Catherine Lidov, MSW, LCSW
Healing = restoring wholeness
My work as a psychotherapist emerged from a first career in education as a high school language arts teacher, where I discovered a love of working with adolescents. I graduated from Smith College School for Social Work with a Master of Social Work in clinical social work in 1995, with extensive training in psychodynamic psychotherapy with children, adolescents, and adults, and family therapy. In the following years, I worked as a therapist in a community mental health center, as a middle school counselor, as a high school counselor, and as a therapist in a university counseling center. In 1997, I started an independent psychotherapy practice, which grew to a full-time practice in 2001.
Having trained in Dialectical Behavior Therapy (DBT) in 1997 and completed the DBT Intensive Training in 2000, I developed the Triangle area’s first DBT program for adolescents. I provided multiple workshops and trainings – both in-state and nationally – on using DBT with teens. I also consulted with out-patient programs, school systems, and residential treatment programs regarding their DBT programs. The Triangle area now has an abundance of DBT providers, and my attention has moved to providing Eye Movement Desensitization and Reprocessing (EMDR) therapy and developing a community of EMDR therapists.
I first trained in EMDR in 1998 and have since completed my training as an EMDR International Association (EMDRIA) Certified Therapist and Approved Consultant in EMDR. The longer I work with EMDR, the more I am amazed at its versatility in activating and supporting our natural healing processes. It has transformed my work as a therapist and my experience as a human being, moving my focus from therapies that help people understand, skillfully manage, and adapt to their experiences, to therapies that alleviate pain and transform suffering into useful learning and an expanded capacity for wholeness and joy.
I have advanced specialization training in using EMDR to treat children, attachment disorders, performance anxiety, creative blocks, pre-verbal trauma, complex grief, body trauma (for example, illness, accidents, and surgeries), and complex post-traumatic stress disorder (PTSD). I have given many presentations on EMDR, and I provide extensive consultation to area therapists. I wrote a chapter on the use of EMDR in the treatment of eating disorders for the book EMDR Solutions II, published in 2008. In recent years I have developed and started teaching an two-day Advanced Training for EMDR Therapists called "Working with the Body in EMDR: Essential Skills."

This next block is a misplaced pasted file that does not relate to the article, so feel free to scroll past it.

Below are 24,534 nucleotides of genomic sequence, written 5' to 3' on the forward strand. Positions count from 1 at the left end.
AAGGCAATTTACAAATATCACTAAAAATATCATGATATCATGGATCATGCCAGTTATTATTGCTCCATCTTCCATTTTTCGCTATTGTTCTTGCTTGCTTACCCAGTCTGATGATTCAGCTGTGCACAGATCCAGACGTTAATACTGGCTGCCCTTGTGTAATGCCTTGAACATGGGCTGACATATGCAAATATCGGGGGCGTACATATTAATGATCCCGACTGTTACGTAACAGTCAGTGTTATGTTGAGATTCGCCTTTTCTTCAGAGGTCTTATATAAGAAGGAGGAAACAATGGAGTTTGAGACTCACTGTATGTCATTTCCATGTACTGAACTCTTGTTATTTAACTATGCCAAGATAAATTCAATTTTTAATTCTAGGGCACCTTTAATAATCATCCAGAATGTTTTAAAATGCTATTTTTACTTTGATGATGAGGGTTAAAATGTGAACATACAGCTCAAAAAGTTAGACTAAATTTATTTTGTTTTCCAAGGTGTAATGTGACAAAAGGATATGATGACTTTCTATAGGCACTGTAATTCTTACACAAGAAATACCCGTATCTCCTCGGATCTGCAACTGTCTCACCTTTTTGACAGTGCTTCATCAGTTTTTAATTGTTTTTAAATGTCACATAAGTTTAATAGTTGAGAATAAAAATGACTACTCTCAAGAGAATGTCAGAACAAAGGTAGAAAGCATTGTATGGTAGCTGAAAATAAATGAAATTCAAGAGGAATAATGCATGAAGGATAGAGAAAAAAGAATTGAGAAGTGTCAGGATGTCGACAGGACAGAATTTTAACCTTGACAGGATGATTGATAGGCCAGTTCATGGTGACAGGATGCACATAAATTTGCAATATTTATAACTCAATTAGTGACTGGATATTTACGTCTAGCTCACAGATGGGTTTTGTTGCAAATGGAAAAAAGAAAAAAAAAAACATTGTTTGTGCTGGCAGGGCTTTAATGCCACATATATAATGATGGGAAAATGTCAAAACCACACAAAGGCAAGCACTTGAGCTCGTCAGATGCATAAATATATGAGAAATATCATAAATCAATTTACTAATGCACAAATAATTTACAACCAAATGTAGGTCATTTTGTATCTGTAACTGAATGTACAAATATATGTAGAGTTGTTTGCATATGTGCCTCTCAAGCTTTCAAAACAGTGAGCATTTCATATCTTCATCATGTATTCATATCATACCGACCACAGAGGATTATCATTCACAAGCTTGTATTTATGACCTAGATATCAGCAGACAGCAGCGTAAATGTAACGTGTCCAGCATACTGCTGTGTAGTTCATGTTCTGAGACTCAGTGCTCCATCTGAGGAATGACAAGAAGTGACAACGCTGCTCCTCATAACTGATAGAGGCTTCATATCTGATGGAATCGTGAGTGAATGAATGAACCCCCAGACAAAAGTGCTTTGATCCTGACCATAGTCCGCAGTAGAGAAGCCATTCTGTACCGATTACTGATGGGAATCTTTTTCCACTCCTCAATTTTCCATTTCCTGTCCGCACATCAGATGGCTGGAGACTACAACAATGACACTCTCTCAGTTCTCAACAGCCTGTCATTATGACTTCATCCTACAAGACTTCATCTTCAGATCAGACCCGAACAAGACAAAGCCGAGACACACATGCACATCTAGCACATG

My interest in working with the body has included training in Somatic Experiencing® and Integral Somatic Psychology and extensive study of Dr. Stephen Porges's work on the Polyvagal Theory of the Autonomic Nervous System. My interest in Dr. Porges's work led to working with Integrated Listening Systems (iLs) and participating on a panel with Dr. Porges on applications of the iLs listening systems in the treatment of trauma and mental health disorders. I am a provider for the iLs listening programs, including Dr. Porges's extensively-researched listening program "Safe and Sound."
My work is also shaped by a life-long involvement in the creative arts. Dance, which I studied for 20 years, found expression in my work in dance/movement therapy. My undergraduate major was in creative writing, which launched my exploration of creative process. And I have been deeply involved in pottery and the ceramic arts since 2000. I see creativity as a process that is at the root of most of our endeavors, not only in the arts, but also in science, business, and education. Almost any work can tap creativity – including parenting. Attending to creative process is a way of being in the world. It is fundamental to our sense of ourselves as active participants in the world and our experience of wholeness. Therapy, too, is a creative process.